Clive Palmer, the chair of the United Australia party, graced the airwaves this morning.
He managed to stay on the line for 12 long minutes, without hanging up on ABC Radio National breakfast host Fran Kelly.
Spare a thought for factcheckers everywhere, including here at Guardian Australia.
We’ve spent the morning dissecting some of Palmer’s wilder claims.
Claim: There is ‘no data’ to suggest hospitalisations and deaths are down due to vaccination
Palmer said there was no data to support the notion that fewer people were getting sick or dying from Covid, due to vaccination.
“There’s no data to support that in Australia,” he said.
He also said vaccination “makes no difference from a public health context”.
Both statements are patently untrue.
The data clearly shows the dramatic impact vaccination has had in reducing hospitalisations and deaths.
Let’s take NSW as an example. It was hit by huge increases to case numbers during the Delta outbreak.
Data from NSW Health shows of the 8,660 cases hospitalised between 16 June to 7 October, only 5.7% (493) were fully vaccinated and just 3% (30) of the 1,015 cases who were admitted to ICU were fully vaccinated. Twenty-six of those 30 people had significant underlying health conditions.
The ICU admissions in NSW peaked between 8 September to 21 September. During that two week period, unvaccinated individuals were more than 16 times more likely to be admitted to intensive care or die.
Of course, a small number of people will still die even with both doses. The data suggests of the 412 people who died in NSW between 16 June and 7 October, about 47 people had received two doses. The average age of those 47 people was 82 years old.
Claim: Most vaccinated nation on earth also has ‘highest amounts of Covid cases in the world’
At one point, Palmer pointed to the tiny nation of Gibraltar to argue his case against vaccination.
“If you go to Gibraltar, for example, the most vaccinated country in the world with 118% vaccination … they have the highest amounts of Covid cases in the world at the moment per capita of persons [sic].”
Leaving aside the problems with using Gibraltar, which has a population of 33,691, as an indicator of any sort, it will shock you to learn that what Palmer says is not true.
Gibraltar does not have the highest number of Covid cases per capita, either in a cumulative sense or in terms of new cases.
But the crucial measure when talking about vaccination is, of course, the number of deaths.
On that measure, Gibraltar is performing well.
Despite an ongoing outbreak, it has recorded just four deaths since March, when it hit its 80% full vaccination rate. Two people are currently in a critical condition in hospital.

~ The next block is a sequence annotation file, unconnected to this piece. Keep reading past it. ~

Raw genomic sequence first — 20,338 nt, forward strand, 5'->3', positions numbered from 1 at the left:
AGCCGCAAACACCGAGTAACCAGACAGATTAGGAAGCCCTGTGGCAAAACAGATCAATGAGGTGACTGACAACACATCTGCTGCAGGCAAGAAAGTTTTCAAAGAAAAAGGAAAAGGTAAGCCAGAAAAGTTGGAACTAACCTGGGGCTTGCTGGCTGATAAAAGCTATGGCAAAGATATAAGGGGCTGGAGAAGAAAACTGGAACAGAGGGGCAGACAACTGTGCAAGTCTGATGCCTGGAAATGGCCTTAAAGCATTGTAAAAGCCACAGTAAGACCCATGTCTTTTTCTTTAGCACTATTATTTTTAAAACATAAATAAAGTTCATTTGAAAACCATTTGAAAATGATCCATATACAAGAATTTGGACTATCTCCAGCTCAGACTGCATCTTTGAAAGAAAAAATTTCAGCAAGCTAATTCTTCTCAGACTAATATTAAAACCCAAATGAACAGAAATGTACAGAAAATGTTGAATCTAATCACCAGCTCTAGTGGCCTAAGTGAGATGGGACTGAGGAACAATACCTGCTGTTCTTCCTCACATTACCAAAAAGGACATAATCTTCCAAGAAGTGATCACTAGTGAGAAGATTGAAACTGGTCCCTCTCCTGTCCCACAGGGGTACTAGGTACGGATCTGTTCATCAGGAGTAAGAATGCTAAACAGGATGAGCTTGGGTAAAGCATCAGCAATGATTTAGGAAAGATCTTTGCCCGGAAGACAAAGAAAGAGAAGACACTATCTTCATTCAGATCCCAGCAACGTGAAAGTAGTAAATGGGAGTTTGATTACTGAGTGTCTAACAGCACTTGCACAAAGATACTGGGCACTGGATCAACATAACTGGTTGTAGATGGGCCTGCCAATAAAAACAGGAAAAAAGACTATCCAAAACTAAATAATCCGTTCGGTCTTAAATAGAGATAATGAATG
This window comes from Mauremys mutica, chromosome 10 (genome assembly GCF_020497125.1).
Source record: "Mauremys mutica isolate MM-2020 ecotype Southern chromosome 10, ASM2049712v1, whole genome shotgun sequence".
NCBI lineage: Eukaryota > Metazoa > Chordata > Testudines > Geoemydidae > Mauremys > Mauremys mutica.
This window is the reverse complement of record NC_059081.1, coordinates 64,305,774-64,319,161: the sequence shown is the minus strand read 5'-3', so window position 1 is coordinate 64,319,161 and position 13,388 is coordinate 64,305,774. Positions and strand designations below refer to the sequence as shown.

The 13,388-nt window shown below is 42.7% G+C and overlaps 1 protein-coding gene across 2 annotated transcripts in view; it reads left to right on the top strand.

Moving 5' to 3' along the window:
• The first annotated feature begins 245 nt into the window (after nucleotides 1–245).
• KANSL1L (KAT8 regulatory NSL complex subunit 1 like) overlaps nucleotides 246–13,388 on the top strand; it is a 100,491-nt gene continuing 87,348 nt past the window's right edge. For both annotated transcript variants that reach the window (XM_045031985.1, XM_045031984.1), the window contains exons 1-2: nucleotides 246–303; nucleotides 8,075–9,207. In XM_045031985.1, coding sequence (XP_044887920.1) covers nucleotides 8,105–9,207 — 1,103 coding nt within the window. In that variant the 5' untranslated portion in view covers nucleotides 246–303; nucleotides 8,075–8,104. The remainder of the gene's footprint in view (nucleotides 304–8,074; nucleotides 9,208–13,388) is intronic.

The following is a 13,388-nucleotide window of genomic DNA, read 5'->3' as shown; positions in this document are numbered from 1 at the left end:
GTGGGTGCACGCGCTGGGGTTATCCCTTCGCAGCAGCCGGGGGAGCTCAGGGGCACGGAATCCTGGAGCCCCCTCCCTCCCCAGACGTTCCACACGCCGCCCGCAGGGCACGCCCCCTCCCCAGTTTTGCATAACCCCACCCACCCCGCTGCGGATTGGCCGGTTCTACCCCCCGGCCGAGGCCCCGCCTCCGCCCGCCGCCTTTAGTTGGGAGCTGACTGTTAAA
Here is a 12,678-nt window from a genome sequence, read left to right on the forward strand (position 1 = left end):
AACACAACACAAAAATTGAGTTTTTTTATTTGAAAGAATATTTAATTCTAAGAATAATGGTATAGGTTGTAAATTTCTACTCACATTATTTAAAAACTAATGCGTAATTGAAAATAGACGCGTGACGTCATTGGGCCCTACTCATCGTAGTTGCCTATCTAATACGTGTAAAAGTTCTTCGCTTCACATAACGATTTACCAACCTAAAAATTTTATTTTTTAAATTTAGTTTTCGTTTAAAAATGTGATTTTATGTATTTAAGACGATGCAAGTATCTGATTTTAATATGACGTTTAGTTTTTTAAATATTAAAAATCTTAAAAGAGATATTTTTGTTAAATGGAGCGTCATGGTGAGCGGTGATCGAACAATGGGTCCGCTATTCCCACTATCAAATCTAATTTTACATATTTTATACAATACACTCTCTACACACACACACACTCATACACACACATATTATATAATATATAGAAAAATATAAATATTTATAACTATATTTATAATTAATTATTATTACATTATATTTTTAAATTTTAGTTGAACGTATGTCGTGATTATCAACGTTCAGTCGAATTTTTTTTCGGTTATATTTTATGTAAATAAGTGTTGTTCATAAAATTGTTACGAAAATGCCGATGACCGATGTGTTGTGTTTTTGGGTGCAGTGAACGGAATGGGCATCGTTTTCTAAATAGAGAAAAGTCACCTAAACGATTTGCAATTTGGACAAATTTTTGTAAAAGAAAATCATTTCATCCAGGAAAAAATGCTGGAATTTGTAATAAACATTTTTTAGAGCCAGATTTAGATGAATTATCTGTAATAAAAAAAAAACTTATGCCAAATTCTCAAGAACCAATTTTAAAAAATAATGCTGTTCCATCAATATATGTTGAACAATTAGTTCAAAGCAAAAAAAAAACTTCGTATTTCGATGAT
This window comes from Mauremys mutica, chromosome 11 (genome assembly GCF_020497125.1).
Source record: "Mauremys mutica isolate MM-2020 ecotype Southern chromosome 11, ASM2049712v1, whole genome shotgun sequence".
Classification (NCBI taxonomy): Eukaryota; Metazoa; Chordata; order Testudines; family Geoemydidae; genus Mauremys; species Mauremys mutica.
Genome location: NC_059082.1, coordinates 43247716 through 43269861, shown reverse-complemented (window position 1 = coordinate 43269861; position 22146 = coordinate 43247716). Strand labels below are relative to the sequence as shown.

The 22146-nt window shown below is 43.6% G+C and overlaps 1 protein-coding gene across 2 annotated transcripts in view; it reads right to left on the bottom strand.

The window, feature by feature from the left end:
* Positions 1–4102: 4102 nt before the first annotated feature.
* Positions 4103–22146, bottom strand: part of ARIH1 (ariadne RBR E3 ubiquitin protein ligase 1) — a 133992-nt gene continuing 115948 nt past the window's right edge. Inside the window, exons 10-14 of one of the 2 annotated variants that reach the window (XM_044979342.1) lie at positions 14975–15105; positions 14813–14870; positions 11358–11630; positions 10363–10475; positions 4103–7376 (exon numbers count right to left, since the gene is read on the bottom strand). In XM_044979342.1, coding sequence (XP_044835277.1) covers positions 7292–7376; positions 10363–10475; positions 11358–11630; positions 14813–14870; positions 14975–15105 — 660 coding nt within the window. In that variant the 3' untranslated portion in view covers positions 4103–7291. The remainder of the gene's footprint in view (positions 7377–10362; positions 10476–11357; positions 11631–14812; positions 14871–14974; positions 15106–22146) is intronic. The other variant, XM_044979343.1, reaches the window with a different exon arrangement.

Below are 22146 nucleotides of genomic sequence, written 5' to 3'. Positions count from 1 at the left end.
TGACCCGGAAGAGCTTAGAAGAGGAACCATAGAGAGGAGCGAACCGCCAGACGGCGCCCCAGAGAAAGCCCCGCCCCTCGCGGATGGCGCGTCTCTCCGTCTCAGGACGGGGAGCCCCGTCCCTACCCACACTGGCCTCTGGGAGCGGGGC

The vast majority of its 98 deaths from Covid occurred in January and early February, when its vaccination rates were still low.
Claim: More people die on the road than from Covid-19
It’s a line used often by those seeking to minimise the seriousness of the Covid-19 pandemic.
Palmer said more people die on the road than from Covid.
That’s a significant exaggeration.
Collating data from the monthly road death reports released by the infrastructure department shows that, between March 2020 to the end of October, Australia has had 1,863 road deaths.
The number is almost precisely the same for Covid deaths.
During the same period, there were 1,861 deaths from Covid.
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It’s worth noting Australians accept limitations to their freedoms to reduce that road death figure. Road laws, driving tests, seatbelts, car safety standards, taxes, constant policing, speed cameras, alcohol interlocks, just to name a few.
It’s also worth remembering that the mortality rate from Covid in other countries is far higher than Australia. In Peru, for example, the case-mortality rate is 9%.
Claim: ‘Over 500,000 people marched in Melbourne’
Palmer suggested there were 500,000 people at the “freedom” rally in Melbourne on the weekend.
“Over 500,000 people marched in Melbourne last weekend. 150,000 marched with Craig Kelly in Sydney and 45,000 people were with me in the at the botanical gardens week before,”
Even the most favourable media report, an article in the Australian, suggested a crowd of 100,000 to 300,000.
Most other outlets reported crowds in the tens of thousands.
Palmer also accused the ABC of not covering the protests.
Online, on radio, and through its television channels.
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[ ALL Information from theguardian.com was used in this report. Read More ]